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Sustainability: What Does It Mean and Why Do We See It Everywhere? Part 1

What does the word "sustainability" mean, especially in fashion? When we see it on every corner and every piece of clothing, you might wonder what it actually is and how much importance we should attach to it.

Sustainable. Sustainability. A Lovely Tag & Label.

A label that only a few pioneering brands had three years ago is now seen in the fastest fashion stores worldwide. Here's where the first stumbling block arises: the populism of the word and practical uncontrollability. We all know that "sustainability" has become a marketing buzzword. So how do we decipher it, focus on what matters in fashion sustainability, and recognize greenwashing, where fashion brands want to deceive us?

Basic Aspects of a Sustainable Fashion Brand

Ethical Production: Ensuring that human rights are not violated, people work in dignified conditions, and they are fairly compensated for their work, promoting a better quality of life. Adherence to Environmental Standards: Using certified materials that are friendly to both users and the environment. Optimizing Production Radius: Minimizing unnecessary transportation of parts of products to save costs. Quality Craftsmanship: Ensuring products are made with care and precision. Community Service: Supporting various projects that serve the public good. Customer Education: Educating customers about sustainable choices. Eco-friendly Design and Waste Processing: Designing products to be made from materials that can be recycled or upcycled, minimizing packaging and using natural packaging materials. Long-lasting, Simple Design, and Product Durability.

Why Does Price Matter in Sustainability?

Access to an objective price is a fundamental principle and cornerstone of sustainability. What's cheap is abundant, and what's abundant isn't valued. Whether as consumers (we don't think much about a 4 euro t-shirt) or as manufacturers (the cost of storing or displaying a 4 euro t-shirt outweighs the price), it's sometimes better to get rid of it, creating waste. Not to mention the extreme strain on the planet in terms of water consumption, chemicals, and other resources, which ultimately end up in landfills.

To illustrate, consider how a cotton t-shirt costing 4 euros, from the planting of cotton seeds to several months of cultivation, harvesting, yarn spinning, fabric production, dyeing, packaging, shipment to manufacturing, clothing design, sewing, packaging again, and transportation, along with marketing and operational costs in developed countries, cannot possibly cover even 10% of those expenses. With an average person earning 10 euros per hour, after taxes and other necessary costs, you're left with 2 euros. Can we grow, process, and circulate a product through all these steps five times an hour? Machines and processes help, but not nearly enough to make it realistic. It's almost like expecting people from the other side of the world earning one euro per day to compete with our craftsmen. An honest and objective price for such a t-shirt is, therefore, realistically around forty euros.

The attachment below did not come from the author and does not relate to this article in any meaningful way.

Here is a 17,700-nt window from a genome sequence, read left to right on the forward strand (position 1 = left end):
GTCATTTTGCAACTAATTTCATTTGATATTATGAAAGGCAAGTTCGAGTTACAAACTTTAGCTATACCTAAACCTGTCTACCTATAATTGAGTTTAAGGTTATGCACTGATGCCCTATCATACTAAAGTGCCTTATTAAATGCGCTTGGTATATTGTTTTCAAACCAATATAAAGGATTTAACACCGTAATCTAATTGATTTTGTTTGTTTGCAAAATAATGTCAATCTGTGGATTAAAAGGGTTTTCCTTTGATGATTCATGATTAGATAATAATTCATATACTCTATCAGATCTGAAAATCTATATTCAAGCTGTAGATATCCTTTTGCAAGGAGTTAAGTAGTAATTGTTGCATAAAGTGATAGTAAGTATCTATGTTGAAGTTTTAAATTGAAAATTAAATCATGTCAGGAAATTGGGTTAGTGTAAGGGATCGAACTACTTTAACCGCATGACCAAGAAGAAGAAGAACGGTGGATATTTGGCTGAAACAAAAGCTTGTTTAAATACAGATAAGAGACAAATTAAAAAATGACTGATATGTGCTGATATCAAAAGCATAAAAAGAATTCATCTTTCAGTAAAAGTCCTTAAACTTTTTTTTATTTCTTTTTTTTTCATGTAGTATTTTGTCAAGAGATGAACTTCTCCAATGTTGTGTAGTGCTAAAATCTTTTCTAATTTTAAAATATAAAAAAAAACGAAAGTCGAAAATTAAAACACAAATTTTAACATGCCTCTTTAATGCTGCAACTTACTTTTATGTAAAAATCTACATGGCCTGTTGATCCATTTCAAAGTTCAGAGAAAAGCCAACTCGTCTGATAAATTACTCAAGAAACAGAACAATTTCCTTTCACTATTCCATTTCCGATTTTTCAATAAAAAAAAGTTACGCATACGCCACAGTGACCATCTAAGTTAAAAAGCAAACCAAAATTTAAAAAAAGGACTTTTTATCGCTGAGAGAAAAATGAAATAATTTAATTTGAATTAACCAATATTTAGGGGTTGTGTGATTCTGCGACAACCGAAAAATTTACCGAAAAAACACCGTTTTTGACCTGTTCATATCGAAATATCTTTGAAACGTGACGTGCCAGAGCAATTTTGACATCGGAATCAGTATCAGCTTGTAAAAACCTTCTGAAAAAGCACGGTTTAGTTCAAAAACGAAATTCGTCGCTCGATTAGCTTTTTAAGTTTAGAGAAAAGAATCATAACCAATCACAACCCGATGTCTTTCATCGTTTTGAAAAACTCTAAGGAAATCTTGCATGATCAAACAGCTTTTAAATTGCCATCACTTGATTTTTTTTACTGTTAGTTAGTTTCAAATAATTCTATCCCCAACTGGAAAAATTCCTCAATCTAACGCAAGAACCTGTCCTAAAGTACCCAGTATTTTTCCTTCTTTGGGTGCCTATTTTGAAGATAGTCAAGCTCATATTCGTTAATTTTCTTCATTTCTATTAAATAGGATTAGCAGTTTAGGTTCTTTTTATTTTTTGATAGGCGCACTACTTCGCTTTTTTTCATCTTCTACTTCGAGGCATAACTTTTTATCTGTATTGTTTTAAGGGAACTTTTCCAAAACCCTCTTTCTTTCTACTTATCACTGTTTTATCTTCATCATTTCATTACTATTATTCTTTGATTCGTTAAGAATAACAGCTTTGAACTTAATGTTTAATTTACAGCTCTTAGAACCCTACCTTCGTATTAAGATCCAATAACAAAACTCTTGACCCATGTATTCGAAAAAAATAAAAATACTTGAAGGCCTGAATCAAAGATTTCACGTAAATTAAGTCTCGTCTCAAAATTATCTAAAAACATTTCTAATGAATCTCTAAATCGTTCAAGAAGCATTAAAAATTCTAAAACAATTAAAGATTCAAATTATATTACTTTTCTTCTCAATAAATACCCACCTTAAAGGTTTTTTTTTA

So, can a 4 euro t-shirt manufacturer still claim to be "sustainable" while using various tactics in sourcing and production in less developed countries, profiting from cheap materials and extremely low labor costs? Most likely they had to figure out a way. These profits often result from ignoring human rights, environmental standards, and subsidies provided by different countries that enable these practices. Everyone is satisfied, except for the employees and nature, and that's the essence of sustainability.

But is forty euros too much for us, who have other responsibilities and a limited budget? For most of us, it isn't! So, you might rethink your purchase and, if you decide to go ahead, take better care of the product to make it last longer. Isn't that a solution? Buying less and buying better is what sustainability should be about. In essence, it means moving away from a focus on quantity, collectively signaling to manufacturers that we don't value miraculously cheap products because we know what's happening behind the scenes.

"More in the second part of this article. Part 2 of the article here.

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